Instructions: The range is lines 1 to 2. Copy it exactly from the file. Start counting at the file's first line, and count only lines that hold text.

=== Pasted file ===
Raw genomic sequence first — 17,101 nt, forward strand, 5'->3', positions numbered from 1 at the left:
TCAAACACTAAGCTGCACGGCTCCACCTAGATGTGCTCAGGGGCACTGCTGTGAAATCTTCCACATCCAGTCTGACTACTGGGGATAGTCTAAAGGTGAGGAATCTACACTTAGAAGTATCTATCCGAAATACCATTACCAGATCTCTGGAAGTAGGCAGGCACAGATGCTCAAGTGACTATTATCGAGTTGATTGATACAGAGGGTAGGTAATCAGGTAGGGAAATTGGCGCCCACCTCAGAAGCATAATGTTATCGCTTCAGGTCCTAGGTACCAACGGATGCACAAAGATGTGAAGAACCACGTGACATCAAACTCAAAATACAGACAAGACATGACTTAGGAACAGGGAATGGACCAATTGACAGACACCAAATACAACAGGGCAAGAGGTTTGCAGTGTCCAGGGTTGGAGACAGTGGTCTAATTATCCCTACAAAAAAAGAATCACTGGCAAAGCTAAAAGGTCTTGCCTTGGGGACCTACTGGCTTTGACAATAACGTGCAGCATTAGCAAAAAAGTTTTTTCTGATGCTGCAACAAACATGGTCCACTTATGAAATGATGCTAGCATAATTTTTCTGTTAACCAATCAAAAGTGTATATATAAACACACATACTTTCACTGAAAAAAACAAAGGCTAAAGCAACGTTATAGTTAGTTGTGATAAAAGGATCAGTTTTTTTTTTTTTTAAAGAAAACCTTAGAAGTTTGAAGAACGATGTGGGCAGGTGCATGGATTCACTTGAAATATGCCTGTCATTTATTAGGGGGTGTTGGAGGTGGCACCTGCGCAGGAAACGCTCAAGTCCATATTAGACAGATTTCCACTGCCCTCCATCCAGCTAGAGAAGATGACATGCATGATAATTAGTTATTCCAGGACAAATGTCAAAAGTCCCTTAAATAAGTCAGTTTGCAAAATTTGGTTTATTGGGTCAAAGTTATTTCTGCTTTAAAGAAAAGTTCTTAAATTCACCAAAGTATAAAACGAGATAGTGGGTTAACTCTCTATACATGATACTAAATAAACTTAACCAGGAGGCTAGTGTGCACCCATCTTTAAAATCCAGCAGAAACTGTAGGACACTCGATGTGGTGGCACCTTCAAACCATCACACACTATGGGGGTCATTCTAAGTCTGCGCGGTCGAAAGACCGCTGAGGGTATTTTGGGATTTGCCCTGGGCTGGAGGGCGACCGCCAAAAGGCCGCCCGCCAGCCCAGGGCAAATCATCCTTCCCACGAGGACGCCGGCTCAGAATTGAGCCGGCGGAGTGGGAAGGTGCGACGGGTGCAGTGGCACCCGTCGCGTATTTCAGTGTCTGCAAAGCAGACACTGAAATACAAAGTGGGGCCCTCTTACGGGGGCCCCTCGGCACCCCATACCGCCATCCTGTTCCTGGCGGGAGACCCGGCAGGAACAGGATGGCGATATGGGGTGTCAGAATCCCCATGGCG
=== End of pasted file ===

Raw genomic sequence first — 17,101 nt, forward strand, 5'->3', positions numbered from 1 at the left:
TCAAACACTAAGCTGCACGGCTCCACCTAGATGTGCTCAGGGGCACTGCTGTGAAATCTTCCACATCCAGTCTGACTACTGGGGATAGTCTAAAGGTGAGGAATCTACACTTAGAAGTATCTATCCGAAATACCATTACCAGATCTCTGGAAGTAGGCAGGCACAGATGCTCAAGTGACTATTATCGAGTTGATTGATACAGAGGGTAGGTAATCAGGTAGGGAAATTGGCGCCCACCTCAGAAGCATAATGTTATCGCTTCAGGTCCTAGGTACCAACGGATGCACAAAGATGTGAAGAACCACGTGACATCAAACTCAAAATACAGACAAGACATGACTTAGGAACAGGGAATGGACCAATTGACAGACACCAAATACAACAGGGCAAGAGGTTTGCAGTGTCCAGGGTTGGAGACAGTGGTCTAATTATCCCTACAAAAAAAGAATCACTGGCAAAGCTAAAAGGTCTTGCCTTGGGGACCTACTGGCTTTGACAATAACGTGCAGCATTAGCAAAAAAGTTTTTTCTGATGCTGCAACAAACATGGTCCACTTATGAAATGATGCTAGCATAATTTTTCTGTTAACCAATCAAAAGTGTATATATAAACACACATACTTTCACTGAAAAAAACAAAGGCTAAAGCAACGTTATAGTTAGTTGTGATAAAAGGATCAGTTTTTTTTTTTTTTAAAGAAAACCTTAGAAGTTTGAAGAACGATGTGGGCAGGTGCATGGATTCACTTGAAATATGCCTGTCATTTATTAGGGGGTGTTGGAGGTGGCACCTGCGCAGGAAACGCTCAAGTCCATATTAGACAGATTTCCACTGCCCTCCATCCAGCTAGAGAAGATGACATGCATGATAATTAGTTATTCCAGGACAAATGTCAAAAGTCCCTTAAATAAGTCAGTTTGCAAAATTTGGTTTATTGGGTCAAAGTTATTTCTGCTTTAAAGAAAAGTTCTTAAATTCACCAAAGTATAAAACGAGATAGTGGGTTAACTCTCTATACATGATACTAAATAAACTTAACCAGGAGGCTAGTGTGCACCCATCTTTAAAATCCAGCAGAAACTGTAGGACACTCGATGTGGTGGCACCTTCAAACCATCACACACTATGGGGGTCATTCTAAGTCTGCGCGGTCGAAAGACCGCTGAGGGTATTTTGGGATTTGCCCTGGGCTGGAGGGCGACCGCCAAAAGGCCGCCCGCCAGCCCAGGGCAAATCATCCTTCCCACGAGGACGCCGGCTCAGAATTGAGCCGGCGGAGTGGGAAGGTGCGACGGGTGCAGTGGCACCCGTCGCGTATTTCAGTGTCTGCAAAGCAGACACTGAAATACAAAGTGGGGCCCTCTTACGGGGGCCCCTCGGCACCCCATACCGCCATCCTGTTCCTGGCGGGAGACCCGGCAGGAACAGGATGGCGATATGGGGTGTCAGAATCCCCATGGCG